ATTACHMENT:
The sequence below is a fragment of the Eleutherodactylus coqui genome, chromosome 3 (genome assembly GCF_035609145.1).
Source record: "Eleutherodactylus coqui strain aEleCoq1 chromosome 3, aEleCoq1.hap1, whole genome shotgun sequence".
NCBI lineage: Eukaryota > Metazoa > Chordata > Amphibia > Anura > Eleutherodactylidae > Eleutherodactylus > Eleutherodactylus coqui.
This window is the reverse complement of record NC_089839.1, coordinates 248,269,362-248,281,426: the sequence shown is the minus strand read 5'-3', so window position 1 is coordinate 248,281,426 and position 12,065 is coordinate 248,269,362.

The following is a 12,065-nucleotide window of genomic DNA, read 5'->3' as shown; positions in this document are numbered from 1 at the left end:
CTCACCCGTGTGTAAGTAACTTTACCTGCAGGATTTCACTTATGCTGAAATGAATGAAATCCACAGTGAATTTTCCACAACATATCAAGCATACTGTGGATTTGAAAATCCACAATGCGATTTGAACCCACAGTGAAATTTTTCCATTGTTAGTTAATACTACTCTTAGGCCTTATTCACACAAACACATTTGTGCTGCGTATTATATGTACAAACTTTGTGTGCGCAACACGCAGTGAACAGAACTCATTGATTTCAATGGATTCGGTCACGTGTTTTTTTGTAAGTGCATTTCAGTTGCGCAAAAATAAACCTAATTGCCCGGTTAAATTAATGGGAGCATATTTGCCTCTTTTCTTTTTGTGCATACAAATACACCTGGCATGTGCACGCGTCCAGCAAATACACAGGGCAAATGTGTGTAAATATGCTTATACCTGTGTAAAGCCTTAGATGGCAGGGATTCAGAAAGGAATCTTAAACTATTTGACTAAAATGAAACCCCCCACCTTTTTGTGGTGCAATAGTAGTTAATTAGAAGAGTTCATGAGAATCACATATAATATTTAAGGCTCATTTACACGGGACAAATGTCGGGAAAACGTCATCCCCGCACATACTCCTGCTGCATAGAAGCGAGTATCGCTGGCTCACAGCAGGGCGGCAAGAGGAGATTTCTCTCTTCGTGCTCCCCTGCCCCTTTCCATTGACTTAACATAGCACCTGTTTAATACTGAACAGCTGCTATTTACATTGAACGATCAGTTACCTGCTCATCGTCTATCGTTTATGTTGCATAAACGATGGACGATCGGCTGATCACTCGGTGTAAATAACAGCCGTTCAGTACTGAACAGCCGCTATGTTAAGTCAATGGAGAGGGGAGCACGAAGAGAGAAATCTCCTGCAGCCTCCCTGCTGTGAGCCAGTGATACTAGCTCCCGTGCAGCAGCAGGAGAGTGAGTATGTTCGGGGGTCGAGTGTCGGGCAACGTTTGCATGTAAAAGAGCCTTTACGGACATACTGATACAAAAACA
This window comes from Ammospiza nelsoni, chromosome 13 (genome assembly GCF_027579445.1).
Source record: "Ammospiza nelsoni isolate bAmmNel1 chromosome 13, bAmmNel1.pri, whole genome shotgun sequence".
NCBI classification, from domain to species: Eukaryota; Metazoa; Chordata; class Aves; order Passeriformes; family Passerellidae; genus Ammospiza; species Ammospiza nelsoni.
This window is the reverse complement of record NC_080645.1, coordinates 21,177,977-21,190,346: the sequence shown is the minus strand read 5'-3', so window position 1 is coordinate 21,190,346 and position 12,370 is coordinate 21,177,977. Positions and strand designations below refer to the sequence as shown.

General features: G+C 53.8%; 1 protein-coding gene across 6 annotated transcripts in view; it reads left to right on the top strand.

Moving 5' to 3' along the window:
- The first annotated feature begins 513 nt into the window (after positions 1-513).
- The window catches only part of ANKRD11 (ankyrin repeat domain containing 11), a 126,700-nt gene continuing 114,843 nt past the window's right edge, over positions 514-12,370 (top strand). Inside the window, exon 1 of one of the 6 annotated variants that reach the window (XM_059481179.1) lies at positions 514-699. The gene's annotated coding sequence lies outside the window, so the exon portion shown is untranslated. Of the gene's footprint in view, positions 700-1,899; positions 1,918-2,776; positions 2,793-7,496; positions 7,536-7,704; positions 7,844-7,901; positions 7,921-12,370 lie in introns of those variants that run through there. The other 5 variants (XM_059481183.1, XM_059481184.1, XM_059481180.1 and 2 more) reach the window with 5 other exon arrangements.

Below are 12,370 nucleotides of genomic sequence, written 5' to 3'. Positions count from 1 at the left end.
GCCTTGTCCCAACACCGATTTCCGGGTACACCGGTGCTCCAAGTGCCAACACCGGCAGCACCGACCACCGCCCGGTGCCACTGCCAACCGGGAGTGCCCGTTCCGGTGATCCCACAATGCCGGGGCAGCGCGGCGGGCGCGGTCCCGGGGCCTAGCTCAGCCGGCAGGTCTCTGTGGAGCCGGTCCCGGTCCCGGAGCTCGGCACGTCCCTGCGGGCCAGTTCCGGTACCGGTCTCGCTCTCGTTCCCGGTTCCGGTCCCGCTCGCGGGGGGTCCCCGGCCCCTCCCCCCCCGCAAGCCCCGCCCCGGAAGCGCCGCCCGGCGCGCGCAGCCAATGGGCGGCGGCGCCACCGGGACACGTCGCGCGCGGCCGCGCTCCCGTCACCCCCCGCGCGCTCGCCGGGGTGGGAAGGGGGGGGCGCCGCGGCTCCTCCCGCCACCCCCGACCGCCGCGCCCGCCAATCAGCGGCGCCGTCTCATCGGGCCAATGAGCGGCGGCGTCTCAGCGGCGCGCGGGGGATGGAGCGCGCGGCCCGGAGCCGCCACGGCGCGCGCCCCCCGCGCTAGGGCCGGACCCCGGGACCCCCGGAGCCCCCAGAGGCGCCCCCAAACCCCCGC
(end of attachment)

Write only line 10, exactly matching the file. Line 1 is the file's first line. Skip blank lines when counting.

This window is the reverse complement of record NC_080645.1, coordinates 21,177,977-21,190,346: the sequence shown is the minus strand read 5'-3', so window position 1 is coordinate 21,190,346 and position 12,370 is coordinate 21,177,977. Positions and strand designations below refer to the sequence as shown.